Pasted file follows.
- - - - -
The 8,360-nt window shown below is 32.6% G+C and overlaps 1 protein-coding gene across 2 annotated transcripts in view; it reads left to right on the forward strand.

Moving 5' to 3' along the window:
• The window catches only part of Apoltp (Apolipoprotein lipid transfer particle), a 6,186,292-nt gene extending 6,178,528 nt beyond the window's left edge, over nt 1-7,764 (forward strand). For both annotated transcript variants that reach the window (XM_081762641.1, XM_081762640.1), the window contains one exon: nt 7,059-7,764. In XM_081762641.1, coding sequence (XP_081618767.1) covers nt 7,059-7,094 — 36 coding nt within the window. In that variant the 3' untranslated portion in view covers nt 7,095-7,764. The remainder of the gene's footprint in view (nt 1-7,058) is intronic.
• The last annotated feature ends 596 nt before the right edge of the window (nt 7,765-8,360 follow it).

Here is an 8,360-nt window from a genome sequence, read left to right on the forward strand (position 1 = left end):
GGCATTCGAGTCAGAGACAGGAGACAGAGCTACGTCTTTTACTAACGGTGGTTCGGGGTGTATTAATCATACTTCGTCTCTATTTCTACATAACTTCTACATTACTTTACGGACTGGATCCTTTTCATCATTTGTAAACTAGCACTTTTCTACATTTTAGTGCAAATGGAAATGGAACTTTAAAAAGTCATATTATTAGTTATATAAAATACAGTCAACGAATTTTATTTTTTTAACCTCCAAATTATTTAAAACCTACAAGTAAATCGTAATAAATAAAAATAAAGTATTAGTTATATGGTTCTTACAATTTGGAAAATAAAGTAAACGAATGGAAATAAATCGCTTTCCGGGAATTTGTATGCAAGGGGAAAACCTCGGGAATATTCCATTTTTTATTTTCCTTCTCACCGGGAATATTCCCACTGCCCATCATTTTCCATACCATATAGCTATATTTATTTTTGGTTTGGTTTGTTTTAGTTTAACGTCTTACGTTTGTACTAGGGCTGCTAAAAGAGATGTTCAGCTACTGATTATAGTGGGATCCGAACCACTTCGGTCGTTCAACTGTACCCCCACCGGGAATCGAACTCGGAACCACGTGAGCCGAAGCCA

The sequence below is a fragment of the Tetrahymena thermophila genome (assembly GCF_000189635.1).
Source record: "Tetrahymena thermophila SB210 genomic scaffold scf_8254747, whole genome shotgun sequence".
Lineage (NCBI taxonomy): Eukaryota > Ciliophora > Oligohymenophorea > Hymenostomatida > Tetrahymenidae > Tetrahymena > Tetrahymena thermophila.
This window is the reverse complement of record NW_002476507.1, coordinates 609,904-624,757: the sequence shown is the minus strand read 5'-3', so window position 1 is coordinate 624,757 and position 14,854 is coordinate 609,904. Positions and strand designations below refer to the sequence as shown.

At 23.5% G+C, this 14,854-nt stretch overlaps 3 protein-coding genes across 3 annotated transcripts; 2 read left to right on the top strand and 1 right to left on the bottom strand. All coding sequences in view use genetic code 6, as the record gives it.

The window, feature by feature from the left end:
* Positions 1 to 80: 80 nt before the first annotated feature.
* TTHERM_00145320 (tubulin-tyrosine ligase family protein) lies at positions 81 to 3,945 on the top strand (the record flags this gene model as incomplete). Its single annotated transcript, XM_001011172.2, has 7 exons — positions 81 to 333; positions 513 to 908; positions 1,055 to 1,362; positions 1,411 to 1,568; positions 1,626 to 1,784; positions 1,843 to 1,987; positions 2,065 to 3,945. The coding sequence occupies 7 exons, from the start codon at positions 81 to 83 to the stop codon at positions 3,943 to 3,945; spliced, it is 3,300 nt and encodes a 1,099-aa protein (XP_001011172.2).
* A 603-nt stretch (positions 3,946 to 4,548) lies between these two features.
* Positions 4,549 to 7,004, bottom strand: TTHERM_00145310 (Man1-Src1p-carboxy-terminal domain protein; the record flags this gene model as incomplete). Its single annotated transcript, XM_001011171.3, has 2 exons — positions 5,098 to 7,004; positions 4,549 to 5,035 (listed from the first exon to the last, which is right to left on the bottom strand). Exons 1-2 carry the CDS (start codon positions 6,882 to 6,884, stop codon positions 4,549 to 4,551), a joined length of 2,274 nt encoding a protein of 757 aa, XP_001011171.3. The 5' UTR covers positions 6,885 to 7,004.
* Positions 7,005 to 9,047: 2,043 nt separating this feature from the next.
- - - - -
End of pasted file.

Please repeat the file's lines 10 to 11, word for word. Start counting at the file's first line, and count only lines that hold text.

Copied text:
This window is the reverse complement of record NW_002476507.1, coordinates 609,904-624,757: the sequence shown is the minus strand read 5'-3', so window position 1 is coordinate 624,757 and position 14,854 is coordinate 609,904. Positions and strand designations below refer to the sequence as shown.

At 23.5% G+C, this 14,854-nt stretch overlaps 3 protein-coding genes across 3 annotated transcripts; 2 read left to right on the top strand and 1 right to left on the bottom strand. All coding sequences in view use genetic code 6, as the record gives it.